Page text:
This can be found throughout science. To bring back the “masses” and connect human nature with wildlife, there needs to be more emotion in the way the information is portrayed. Emotion is the simplest way in which to make people think. Science sometimes becomes detached and means little or nothing to the majority of people who have no particular interest in trawling through scientific papers. Even though this is what I am interested in, it really can be difficult to determine meaning from scientific research in terms of how it makes me “feel” about a subject.

On Lost Land of the Wolves there was a good balance found between looking at the wildlife and then looking at the human, more political side of the issues. It is very difficult not to feel angry or upset when you hear others talking about how much they hate something you love. There are people who would rather see wolves exterminated than accepting it was somewhere close by and being controlled, having little impact on them. Gordon Buchanan found this difficult to understand, as do I. Why do people really want conflict rather than peace when peace can so clearly be found?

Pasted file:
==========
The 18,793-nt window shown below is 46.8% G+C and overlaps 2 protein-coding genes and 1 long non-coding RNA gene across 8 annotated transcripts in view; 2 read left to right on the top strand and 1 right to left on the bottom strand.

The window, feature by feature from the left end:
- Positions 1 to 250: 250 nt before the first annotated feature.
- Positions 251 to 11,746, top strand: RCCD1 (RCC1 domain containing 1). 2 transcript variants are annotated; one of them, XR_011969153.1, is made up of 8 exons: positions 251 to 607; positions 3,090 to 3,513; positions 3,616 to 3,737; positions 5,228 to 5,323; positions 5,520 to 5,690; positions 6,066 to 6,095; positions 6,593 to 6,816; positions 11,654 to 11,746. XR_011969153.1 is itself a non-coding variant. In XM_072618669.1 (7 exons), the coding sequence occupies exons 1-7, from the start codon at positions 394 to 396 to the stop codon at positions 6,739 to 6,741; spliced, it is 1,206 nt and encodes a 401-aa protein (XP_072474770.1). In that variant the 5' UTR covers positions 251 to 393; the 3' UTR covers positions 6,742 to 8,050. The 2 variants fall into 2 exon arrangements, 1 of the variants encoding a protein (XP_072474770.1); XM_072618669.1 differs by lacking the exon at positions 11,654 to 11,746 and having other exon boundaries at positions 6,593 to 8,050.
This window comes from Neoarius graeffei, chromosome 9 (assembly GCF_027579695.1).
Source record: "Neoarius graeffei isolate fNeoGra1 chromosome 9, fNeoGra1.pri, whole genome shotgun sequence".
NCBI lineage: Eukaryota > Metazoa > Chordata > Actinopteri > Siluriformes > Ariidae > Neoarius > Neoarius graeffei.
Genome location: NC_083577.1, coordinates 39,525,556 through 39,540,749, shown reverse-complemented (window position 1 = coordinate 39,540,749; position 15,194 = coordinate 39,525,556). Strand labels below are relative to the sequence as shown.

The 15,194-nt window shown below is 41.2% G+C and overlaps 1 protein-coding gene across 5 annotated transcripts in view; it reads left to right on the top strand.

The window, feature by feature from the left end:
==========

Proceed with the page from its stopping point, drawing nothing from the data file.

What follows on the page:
I can sympathise with the people who do get effected by “rogue” wolves, which take livestock and other domestic animals. I can understand why those wolves need to be removed to uphold the peace between humans and wolves. But I cannot understand the pure, unadulterated hatred for a creature which may or may not effect that person; not just a single animal but the entirety of the species. I cannot abide ignorance where people think they know the facts, but actually they have blinkered their mind to see and hear only what they want to and only what uphold their cause. These people take some information without looking at the whole. It is a bias unfounded in complete scientific evidence. “Shoot, shovel and shut up” is not the most encouraging motto to hear from the local people living near the returning wolves.

It is difficult to turn to  others’ way of thinking sometimes, especially when it is so against what you feel. I can see why the wolf biologist, Jasmine, went on a wolf hunt; to gain insight into their thinking. She did not enjoy it and you could see she was very distressed. However, you could also see what the effect of her going on the hunt had on the hunter’s opinion of biologists; he seemed to have just that bit more respect for her when she said she understood the reasons for wolf control. The hunter seemed a very selfish man, killing innocent wolves who were hunting their natural prey. I feel it is inherently wrong  for the hunter to hunt a hunter, where they could live side by side. But also, there is no getting away from the human politics, society and traditions when it comes to bringing back wildlife – especially a large predator. Middle ground must be found, otherwise there will be no progress.